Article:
Highlights 2014: Inter Pares' year in review

Dec 01, 2014
Woman in Kenya
A year in review: Inter Pares made great strides in 2014Credit: Jean Symes

Globally, Inter Pares works with organizations engaged in building a more equitable world. Here are some highlights of what we’ve accomplished together in 2014.

Read more about the counterparts we profile in this year’s highlights.


  • Agency for Cooperation in Research and Development (ACORD) brought together 4,600 Africans from rural areas for debate and discussion in village halls in thirteen African countries to include their voices in the new United Nations framework for global development. ACORD believes that African citizens – often marginalized from participating in international policies that affect them – are the best equipped to identify the changes needed to improve their futures. 
  • Inter Pares brought 8 West African farmers to India to participate in a learning exchange with the Deccan Development Society (DDS). There, they learned about DDS’ three decades of work with women farmers who, by working together, have turned a region often characterized by hunger and poverty into one that has become a model of self-sufficiency and food security.
  • The Sudanese Organization for Research and Development established 3 legal clinics in Khartoum to serve women who have experienced violence and to challenge repressive national laws. Women in Sudan are subject to multiple discriminatory laws and policies that negatively impact their lives.

Latin America

  • 480 women survivors of domestic violence received legal advice and psychological counselling by Colectiva Feminista at its two women’s centres in El Salvador. In collaboration with the government, the Colectiva ensured that the women were made aware of their rights as stipulated by the special law to end violence against women that the Colectiva helped develop.
  • 60 people strategized on effective ways to safeguard the rights of migrant workers during the second Mesoamerican forum on temporary migrant labour held in Guatemala in November. The forum, co-organized by Project Counselling Service, brought together migrant workers and activists as well as government and United Nations officials.
  • 300 Peruvian youth received support from the Centro Loyola in developing public policy proposals addressing the needs of youth from Ayacucho, one of the regions most affected during Peru’s armed conflict. The proposals were presented to candidates running for the October municipal and regional elections.


  • Over 400 activists from across Canada gathered in Halifax in November to attend Food Secure Canada’s biannual assembly Waves of Change. Featuring over 50 workshops, it was a key moment for learning, building common strategies and actions, with one goal in mind: transforming our food system into one that is fair, accessible and sustainable.
  • Over 100 organizations across the country – including Inter Pares – have joined the Up for Debate campaign which calls for a nationally televised, all-party leadership debate on women’s issues in the 2015 Canadian elections. Canadians need to know all parties’ positions on issues such as violence against women, economic inequality between men and women, and support for women’s leadership.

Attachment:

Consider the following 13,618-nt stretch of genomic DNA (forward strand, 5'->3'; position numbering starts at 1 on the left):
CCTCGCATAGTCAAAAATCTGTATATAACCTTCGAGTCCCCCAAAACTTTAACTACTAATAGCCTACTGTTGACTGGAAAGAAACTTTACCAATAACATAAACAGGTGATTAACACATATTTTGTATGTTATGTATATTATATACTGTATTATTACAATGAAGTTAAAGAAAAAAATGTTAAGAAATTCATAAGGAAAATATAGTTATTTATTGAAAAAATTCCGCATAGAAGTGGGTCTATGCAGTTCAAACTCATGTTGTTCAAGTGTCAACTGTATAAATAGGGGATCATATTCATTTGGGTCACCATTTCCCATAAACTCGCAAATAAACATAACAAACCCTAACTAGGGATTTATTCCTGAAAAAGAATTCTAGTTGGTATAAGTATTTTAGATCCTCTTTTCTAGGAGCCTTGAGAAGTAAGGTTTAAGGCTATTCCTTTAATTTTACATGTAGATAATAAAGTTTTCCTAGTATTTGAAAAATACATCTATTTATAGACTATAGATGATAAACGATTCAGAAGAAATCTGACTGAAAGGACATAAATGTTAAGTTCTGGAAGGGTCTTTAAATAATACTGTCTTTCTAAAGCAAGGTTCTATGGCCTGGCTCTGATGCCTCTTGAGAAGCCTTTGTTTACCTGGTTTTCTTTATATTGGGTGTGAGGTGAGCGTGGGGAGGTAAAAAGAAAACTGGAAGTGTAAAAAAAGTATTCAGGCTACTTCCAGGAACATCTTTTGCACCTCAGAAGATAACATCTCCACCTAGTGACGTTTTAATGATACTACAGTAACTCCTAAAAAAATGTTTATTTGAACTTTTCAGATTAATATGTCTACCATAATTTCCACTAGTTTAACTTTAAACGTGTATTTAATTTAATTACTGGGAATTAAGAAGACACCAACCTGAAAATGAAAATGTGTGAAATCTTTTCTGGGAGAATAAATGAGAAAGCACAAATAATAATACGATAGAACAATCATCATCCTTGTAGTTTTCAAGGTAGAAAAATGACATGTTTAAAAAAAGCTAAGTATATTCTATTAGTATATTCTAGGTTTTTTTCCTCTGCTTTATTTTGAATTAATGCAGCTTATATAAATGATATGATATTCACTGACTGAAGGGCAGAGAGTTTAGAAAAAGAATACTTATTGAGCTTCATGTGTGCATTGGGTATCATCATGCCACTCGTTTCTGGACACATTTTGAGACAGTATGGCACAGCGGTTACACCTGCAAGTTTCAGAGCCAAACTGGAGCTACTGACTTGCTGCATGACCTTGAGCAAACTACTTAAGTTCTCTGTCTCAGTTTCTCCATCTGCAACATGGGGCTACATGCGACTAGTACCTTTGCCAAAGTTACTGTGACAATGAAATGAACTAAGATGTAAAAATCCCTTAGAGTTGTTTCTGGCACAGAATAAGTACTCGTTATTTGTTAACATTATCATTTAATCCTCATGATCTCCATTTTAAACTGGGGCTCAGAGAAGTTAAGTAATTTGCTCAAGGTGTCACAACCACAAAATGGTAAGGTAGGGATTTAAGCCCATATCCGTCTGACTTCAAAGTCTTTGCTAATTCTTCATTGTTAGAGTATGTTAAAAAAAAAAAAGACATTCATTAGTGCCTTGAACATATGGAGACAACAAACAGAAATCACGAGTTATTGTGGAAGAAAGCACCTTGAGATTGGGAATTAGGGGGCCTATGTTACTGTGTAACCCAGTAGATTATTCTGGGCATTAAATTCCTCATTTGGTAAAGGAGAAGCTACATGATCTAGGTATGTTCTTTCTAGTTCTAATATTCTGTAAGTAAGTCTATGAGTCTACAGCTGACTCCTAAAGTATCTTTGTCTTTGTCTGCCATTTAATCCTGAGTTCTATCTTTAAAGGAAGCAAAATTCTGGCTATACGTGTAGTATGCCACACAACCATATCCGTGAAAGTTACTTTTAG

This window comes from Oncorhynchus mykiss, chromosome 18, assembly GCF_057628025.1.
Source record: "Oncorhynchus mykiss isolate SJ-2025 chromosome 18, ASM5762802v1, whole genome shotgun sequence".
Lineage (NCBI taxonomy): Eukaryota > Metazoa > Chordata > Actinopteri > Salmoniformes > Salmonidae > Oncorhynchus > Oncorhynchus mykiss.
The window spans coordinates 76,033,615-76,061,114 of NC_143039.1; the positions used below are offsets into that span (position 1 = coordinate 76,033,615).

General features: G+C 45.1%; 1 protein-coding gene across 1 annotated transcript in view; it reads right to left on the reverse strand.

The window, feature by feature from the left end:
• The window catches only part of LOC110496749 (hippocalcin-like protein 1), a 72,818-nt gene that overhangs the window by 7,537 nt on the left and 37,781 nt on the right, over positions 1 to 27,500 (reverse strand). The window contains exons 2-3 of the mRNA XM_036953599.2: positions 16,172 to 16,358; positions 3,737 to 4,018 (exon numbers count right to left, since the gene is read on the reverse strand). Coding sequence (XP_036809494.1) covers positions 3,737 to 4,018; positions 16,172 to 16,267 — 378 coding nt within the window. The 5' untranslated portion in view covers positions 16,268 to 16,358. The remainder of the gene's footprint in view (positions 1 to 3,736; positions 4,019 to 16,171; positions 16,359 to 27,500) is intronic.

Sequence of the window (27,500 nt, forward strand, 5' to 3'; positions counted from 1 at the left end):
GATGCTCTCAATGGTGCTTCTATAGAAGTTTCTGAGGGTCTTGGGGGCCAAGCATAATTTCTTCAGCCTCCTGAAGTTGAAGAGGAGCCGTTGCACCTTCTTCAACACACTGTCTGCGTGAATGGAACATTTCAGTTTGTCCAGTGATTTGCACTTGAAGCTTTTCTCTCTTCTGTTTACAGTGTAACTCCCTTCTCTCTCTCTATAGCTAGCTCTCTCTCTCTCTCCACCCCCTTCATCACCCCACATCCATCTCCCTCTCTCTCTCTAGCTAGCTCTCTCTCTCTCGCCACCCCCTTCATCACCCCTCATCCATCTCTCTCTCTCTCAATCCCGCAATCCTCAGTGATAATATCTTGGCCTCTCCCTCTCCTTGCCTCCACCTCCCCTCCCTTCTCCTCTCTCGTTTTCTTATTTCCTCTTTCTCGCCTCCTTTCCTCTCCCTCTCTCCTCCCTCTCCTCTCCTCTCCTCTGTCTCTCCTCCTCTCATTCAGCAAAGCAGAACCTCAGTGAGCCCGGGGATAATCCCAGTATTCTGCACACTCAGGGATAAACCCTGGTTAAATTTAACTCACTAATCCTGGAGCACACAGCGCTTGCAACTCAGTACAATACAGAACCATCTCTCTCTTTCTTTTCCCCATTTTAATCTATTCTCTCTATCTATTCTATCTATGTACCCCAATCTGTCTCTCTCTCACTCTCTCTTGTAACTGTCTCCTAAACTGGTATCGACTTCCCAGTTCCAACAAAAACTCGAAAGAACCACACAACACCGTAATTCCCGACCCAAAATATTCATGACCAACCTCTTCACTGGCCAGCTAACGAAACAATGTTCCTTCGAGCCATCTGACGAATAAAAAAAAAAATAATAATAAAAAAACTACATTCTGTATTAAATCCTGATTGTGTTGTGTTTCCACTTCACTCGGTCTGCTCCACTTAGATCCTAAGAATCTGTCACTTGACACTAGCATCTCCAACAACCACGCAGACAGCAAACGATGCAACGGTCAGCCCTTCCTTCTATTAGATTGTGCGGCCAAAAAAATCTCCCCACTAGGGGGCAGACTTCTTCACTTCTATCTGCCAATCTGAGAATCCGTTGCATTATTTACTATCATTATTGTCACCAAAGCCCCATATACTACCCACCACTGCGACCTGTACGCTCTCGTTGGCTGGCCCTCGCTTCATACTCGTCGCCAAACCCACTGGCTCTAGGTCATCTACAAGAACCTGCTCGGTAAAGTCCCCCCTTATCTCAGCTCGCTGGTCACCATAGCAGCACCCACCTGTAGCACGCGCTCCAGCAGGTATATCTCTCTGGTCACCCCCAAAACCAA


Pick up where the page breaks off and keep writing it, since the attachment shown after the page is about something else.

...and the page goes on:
• Over 95,000 Canadians joined Inter Pares and the Canadian Network on Corporate Accountability in demanding the establishment of an Ombudsman and legislated access to Canadian courts for people who have been harmed by Canadian mining operations overseas. Together, we call for Canada to be Open for Justice.


  • Over 560,000 people from Burma had access to healthcare provided by community-based local health service providers, such as the Back Pack Health Worker Team and mobile medical teams in six of the seven ethnic states.
  • In Bangladesh, the landless groups of Nijera Kori recovered 60 acres of land from illegal shrimp farming using legal means and large-scale protests. It provided 102 landless families with land and secure livelihoods.
  • In August, 4 of the 10 Burmese gold mines operating in Tachileik, in eastern Burma, were ordered by the Shan State government to close, compensate farmers and restore destroyed streams and fields. This came after Shan Farmers’ Network research showed that the extractive companies were drying out water supplies and releasing untreated cyanide.

Inter Pares

  • One mission: globalize equality
  • More than 120 groups and organizations around the world to which we provide long-term support and accompaniment.
  • 92% of the total expenses are spent on the implementation, management and monitoring of programs in Canada and around the world.
  • 13 co-managers who share equal responsibility and equal salary in a non-hierarchical and feminist organizational structure.
  • 7,000 donors from all across Canada.

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